The Romans right advances

The Gallic warband group

Gallic cavalry and Roman cavalry locked in melee on Roman left.  The warband group advances, as does the Samnites. Note the warbands are now split into two waves.  This is due to an echelon rule where, for a warband, a unit in a rear rank behind a retreating front unit will be disordered and will need to move into the vacant space, and will not get a charge bonus.  But if separated, the warband unit will still be disordered, but will be able to charge in with the charge bonus.   If the separation is more than 6cm, then the warbands will not be interpenetrated by the retreating front line (retreat distance of 6cm for light infantry warbands).

Samnites charge and ensuing melee sees a Latin ally routed.

The Roman right from the Roman side.  Cavalry in melee on the right and the Roman allies in centre not doing so well (green markers are disordered markers).  One lot of Romans in 4 lines can be seen on the far left.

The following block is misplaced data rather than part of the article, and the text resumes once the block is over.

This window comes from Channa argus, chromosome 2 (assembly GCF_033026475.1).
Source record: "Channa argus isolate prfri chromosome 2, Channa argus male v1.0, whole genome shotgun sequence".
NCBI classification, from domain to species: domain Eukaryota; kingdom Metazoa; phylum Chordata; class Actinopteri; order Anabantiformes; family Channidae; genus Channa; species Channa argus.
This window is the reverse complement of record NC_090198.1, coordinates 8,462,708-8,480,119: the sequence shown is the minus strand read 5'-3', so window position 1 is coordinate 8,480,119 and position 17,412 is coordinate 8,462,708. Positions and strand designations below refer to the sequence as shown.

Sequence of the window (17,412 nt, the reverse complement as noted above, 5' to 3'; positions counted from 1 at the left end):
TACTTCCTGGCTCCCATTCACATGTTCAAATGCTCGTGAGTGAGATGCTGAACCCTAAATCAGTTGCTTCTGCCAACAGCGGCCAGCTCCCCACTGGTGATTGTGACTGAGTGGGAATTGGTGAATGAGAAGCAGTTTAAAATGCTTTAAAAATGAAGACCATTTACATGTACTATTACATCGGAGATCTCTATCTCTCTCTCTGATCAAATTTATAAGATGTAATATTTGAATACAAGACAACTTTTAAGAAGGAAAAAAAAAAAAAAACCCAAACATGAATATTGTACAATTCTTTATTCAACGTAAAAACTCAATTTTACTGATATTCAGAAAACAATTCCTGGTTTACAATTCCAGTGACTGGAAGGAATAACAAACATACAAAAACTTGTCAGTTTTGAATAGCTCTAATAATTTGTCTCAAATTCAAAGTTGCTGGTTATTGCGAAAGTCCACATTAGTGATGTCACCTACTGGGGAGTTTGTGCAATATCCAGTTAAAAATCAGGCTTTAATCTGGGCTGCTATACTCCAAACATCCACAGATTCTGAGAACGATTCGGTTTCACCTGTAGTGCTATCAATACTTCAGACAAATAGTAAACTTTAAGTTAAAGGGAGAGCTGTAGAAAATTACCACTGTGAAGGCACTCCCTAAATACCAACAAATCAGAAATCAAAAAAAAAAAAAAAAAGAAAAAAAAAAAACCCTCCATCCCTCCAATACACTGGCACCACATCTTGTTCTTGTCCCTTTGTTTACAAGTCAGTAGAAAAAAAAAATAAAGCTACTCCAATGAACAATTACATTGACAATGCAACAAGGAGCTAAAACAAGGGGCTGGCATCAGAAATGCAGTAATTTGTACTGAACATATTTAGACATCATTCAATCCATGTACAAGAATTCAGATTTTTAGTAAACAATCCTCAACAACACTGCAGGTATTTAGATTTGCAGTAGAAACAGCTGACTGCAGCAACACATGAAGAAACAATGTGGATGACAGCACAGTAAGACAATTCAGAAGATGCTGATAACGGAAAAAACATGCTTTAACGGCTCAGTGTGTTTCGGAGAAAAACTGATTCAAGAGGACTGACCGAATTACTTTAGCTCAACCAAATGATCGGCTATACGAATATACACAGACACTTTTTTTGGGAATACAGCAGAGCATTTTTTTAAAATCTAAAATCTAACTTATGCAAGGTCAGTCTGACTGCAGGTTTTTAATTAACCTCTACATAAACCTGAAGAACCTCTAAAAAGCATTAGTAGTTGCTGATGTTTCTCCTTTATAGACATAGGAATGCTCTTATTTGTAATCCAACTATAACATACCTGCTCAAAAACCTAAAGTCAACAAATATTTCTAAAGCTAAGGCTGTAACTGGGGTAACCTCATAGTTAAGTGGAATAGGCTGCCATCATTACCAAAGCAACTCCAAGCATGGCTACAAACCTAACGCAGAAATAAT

There is a cunning plan for the Gauls on the Roman left - the cavalry melee with the Romans has the Romans at a +1 advantage due to be supported.  Gauls do have a general, the Romans have the command marker (a +1).

Roman cavalry on the lower left in combat with the Gallic cavalry.  The gallic chariots are in reserve,ready to pounce.  And to the right can be seen the advancing warbands.

During the Gallic turn, the Gallic general is moved to the chariots.  It is hoped the cavalry will be defeated and then rout.  The Roman cavalry will likely pursue into proximity range of the Gallic chariots, who will likely charge.  The chariots will be at an advantage as they are not disordered and also will be supported while the Romans no longer will be.  It worked just as planned. And the command marker is captured.  A command marker is deployed for the +1 command ability, and is not a general, so while is does not count towards the breakpoint, it does reflect a loss of the marker and so won't be on the table any more.